The 3-position snatch is simply 3 snatches performed from 3 different starting positions consecutively. Most commonly, the three positions are from the floor followed by two different hang heights, such as below the knee and above the knee. However, really a 3-position snatch can be from any three different positions desired by the coach or athlete. These positions should be chosen with reason—that is, the exercise should serve a purpose that the chosen positions address.
The most common execution of the 3-position snatch is to perform the first rep from the floor and the second 2 reps from 2 different hang positions, the second higher than the first. This forces the lifter to produce more power/force on the second and third reps after having been fatigued by the previous reps, and then having less time and space to elevate and accelerate the bar, as well as needing to pull under more aggressively because of the reduced upward force. The most common positions are floor, below the knee, and above the knee; also commonly used are floor, knee and mid-thigh.
The order of the positions may be reversed in cases in which technique is more of a priority than power. That is, a less technically-proficient lifter may start at the higher hang position, then move down to the lower hang position, and then to the floor. In this way, the lifter starts in the most comfortable and proficient starting position, then adds more of the movement on each subsequent rep.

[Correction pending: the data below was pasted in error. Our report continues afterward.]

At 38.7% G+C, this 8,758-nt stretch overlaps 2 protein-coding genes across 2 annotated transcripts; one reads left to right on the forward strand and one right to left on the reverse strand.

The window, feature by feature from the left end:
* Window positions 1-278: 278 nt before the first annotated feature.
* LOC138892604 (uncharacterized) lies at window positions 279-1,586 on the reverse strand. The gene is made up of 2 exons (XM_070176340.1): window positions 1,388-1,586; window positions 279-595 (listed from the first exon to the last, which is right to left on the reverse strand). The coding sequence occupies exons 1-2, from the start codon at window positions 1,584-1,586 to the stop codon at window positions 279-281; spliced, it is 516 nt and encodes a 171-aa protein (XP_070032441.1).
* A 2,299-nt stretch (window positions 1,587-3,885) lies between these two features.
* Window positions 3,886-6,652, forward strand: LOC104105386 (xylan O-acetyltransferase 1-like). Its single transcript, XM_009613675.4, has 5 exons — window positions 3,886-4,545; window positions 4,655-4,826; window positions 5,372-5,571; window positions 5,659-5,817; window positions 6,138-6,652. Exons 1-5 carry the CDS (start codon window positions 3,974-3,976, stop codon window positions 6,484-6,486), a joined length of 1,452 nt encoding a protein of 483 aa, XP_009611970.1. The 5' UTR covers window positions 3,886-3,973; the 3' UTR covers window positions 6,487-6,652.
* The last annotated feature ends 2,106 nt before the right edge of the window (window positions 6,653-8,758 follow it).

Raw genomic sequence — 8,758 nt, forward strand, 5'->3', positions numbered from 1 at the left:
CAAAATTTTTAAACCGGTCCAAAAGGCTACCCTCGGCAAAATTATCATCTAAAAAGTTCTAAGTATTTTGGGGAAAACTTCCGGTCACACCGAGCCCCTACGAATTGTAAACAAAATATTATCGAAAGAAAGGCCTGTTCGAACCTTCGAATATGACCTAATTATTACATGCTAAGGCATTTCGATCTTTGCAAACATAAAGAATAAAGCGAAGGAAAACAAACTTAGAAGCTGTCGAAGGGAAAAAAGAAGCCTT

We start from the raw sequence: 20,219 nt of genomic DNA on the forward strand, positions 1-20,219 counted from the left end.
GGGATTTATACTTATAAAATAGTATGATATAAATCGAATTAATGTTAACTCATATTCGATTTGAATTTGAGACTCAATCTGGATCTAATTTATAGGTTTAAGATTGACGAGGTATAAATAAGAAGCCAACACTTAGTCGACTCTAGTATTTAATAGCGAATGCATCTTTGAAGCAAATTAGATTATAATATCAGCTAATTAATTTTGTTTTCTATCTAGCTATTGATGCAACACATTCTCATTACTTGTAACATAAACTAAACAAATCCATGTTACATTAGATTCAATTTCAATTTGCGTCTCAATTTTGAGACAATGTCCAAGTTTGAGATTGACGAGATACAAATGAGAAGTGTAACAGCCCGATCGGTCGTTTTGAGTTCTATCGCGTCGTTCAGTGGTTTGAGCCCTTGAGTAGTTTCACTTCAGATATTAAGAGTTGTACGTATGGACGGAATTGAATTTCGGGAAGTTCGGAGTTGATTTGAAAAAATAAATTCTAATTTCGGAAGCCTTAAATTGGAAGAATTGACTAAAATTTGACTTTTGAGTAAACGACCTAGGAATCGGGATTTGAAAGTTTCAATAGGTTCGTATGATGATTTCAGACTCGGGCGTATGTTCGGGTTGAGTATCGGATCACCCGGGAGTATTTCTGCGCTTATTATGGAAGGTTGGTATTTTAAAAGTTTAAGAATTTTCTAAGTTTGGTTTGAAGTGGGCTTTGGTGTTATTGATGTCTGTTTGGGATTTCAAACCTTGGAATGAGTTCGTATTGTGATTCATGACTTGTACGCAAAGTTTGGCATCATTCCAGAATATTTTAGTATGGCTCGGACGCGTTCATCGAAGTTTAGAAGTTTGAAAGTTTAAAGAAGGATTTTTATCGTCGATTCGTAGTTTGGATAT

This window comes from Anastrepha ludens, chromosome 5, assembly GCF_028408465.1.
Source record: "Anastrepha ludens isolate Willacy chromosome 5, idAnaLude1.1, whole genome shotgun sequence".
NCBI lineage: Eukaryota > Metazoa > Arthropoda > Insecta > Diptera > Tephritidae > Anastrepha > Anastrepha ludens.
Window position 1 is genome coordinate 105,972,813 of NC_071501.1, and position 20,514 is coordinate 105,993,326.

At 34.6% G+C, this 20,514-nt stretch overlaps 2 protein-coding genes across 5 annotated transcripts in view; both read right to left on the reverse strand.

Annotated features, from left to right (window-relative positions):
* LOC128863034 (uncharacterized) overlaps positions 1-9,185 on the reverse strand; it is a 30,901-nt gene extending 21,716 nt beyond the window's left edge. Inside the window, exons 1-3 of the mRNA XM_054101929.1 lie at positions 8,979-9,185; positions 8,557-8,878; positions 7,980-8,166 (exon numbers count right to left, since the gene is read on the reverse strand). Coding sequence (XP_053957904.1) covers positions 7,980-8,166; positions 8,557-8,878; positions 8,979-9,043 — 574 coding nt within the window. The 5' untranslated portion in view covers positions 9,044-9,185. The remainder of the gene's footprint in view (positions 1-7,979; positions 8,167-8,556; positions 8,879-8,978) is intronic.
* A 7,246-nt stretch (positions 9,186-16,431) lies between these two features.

3-position snatch is a name for a complex that may also be written as snatch + hang snatch (hang height) + hang snatch (hang height).
If performed bottom to top, the 3-position snatch helps primarily with rate of force development, more aggressive and complete extension at the top of the pull, and more aggressive pull under the bar. If performed from the top down, it can serve as more of a technique exercise that reinforces proper position in the pull at the hang position chosen.
When using the 3-position snatch in a training program, it’s important to note the three starting positions. This can be used to work specifically on more powerful snatch extension and turnover, or as an exercise for lighter training days between heavier snatch and clean & jerk training sessions.
Variations of the 3-position snatch include different hang positions, pauses in the hang position, or pauses in the receiving position.